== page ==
There is no size restriction or labels involved in purchasing or wearing them. There’s one size which fits 0-22 U.S. and 4-26 Australian, so that’s pretty much an adjustability range that is exclusive to my brand and what we do. Because of this, we get women and men who find it very hard, because of their size, their shape, or maybe disabilities or other things like that, to fit their bodies. Other companies and designers don’t cater to such people. That is empowering, along with the designs themselves, which are bold, striking statement pieces. They can be worn and stylized to the individual’s taste, under or over clothing, with their own skin, or whatever they want—it’s completely up to the wearer.

When you design new pieces, are you coming at it from the fashion side, the sexual side or a healthy mix of both?
Definitely from the fashion side. I don’t consider my designs or any of the work I do to be sexual, but of course, society will oversexualize anything involving women. I’m not in the BDSM community or any other underground community. I am aware of shibari, which is an ancient form of Japanese rope art. I’ve spent a lot of time in Japan, and that’s something I take inspiration from, but my designs are purely things I want to wear and that I can’t find anywhere else.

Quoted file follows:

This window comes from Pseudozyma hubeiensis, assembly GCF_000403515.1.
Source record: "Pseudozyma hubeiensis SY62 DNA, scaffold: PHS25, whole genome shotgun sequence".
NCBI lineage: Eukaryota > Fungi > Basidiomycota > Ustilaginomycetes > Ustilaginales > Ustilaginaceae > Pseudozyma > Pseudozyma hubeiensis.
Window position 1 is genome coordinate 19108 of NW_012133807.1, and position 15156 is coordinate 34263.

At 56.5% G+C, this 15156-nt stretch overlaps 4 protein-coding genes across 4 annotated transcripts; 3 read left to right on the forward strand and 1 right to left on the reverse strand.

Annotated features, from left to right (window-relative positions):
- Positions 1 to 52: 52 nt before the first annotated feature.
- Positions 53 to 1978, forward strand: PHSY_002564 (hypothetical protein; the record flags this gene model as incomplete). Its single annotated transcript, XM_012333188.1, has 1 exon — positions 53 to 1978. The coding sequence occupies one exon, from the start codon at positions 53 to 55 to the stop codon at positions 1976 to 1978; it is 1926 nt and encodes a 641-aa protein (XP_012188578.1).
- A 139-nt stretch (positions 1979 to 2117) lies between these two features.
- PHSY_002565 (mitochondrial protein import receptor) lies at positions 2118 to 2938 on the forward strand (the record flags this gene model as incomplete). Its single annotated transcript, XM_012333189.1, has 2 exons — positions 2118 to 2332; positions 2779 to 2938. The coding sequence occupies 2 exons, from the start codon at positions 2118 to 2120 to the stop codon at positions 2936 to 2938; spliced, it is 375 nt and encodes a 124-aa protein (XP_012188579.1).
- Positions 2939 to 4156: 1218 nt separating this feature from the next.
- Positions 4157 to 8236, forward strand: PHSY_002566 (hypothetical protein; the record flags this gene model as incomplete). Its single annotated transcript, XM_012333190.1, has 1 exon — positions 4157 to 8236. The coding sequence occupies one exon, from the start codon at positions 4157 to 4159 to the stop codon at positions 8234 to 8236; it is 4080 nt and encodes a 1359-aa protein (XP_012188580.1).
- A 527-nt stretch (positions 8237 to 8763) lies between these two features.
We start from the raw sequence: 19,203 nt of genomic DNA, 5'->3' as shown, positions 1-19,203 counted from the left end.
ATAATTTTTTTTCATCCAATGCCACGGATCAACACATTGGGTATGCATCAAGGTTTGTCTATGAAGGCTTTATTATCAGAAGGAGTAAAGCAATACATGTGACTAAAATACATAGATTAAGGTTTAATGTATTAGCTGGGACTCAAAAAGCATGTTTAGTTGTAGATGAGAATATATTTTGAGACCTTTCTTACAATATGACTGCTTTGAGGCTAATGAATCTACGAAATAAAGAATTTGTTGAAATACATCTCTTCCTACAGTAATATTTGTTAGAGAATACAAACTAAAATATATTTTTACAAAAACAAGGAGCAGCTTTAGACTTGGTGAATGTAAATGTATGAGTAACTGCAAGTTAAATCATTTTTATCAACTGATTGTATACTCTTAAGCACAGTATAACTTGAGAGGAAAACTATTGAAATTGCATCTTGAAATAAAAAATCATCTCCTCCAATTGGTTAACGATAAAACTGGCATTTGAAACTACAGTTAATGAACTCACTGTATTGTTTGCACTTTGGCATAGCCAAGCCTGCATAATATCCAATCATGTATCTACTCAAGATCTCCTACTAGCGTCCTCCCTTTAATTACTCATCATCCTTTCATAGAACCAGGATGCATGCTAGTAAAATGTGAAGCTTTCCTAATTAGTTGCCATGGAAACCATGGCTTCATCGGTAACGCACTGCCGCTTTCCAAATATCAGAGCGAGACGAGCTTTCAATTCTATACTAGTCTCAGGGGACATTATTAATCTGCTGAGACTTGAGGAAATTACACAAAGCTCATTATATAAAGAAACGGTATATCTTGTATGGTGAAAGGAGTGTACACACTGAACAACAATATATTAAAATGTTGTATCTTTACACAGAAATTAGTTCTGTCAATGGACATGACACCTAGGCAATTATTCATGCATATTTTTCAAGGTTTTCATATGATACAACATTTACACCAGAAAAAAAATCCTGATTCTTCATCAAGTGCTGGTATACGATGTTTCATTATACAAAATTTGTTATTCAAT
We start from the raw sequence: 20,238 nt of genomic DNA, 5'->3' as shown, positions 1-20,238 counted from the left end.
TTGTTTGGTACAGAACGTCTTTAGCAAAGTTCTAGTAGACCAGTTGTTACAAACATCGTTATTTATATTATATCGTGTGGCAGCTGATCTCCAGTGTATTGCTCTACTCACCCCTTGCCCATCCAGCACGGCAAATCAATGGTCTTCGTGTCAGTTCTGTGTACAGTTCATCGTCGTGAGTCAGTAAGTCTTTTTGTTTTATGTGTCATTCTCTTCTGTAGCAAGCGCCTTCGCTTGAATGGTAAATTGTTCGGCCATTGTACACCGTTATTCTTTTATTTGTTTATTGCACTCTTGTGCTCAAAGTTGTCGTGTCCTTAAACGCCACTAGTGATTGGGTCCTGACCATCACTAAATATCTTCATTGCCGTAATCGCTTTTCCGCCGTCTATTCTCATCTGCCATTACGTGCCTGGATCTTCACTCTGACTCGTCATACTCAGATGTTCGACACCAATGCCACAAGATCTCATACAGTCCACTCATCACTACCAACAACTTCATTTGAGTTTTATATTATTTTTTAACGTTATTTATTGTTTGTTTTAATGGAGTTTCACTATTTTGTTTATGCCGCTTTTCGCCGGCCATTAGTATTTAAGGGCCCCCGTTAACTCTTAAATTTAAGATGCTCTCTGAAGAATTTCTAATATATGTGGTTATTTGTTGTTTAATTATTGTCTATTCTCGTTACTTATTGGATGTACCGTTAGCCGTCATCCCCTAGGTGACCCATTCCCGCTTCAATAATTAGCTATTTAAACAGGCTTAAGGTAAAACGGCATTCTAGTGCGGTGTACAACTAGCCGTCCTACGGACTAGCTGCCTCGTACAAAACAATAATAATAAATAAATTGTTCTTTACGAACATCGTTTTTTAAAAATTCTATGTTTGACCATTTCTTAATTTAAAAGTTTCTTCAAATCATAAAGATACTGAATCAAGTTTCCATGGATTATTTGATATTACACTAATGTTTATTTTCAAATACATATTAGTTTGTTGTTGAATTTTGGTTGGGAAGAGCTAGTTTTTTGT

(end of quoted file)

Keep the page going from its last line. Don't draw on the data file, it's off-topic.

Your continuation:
Do you have any help running your Instagram accounts?
I run everything myself. The brand Instagram is purely a fashion label. My personal page is for my work, my personal life, my modeling shoots, other things I do, and my creative direction. It’s more about self-motivation and mental health. I do work with other artisans and designers around the world, but I don’t do paid posts. I only work with people I want to work with, who I really respect as artists, and whose stuff I think needs to be seen.

On Instagram, you often pair fierce-looking images with personal, sensitive captions. Can you talk about that contrast?
People need to see others’ weaknesses. My designs are very dominant, but I am in fact a submissive person in the sense of my personality and my emotions. I can be dominant, but with these designs, people can be soft, too. That’s why we have the dusted pink collection. When I present myself like this, I like to add notes that I have a strong style and I look scary to some, but the fact is, I am an evil angel. I’m soft on the inside, and I’m very spiritually inclined.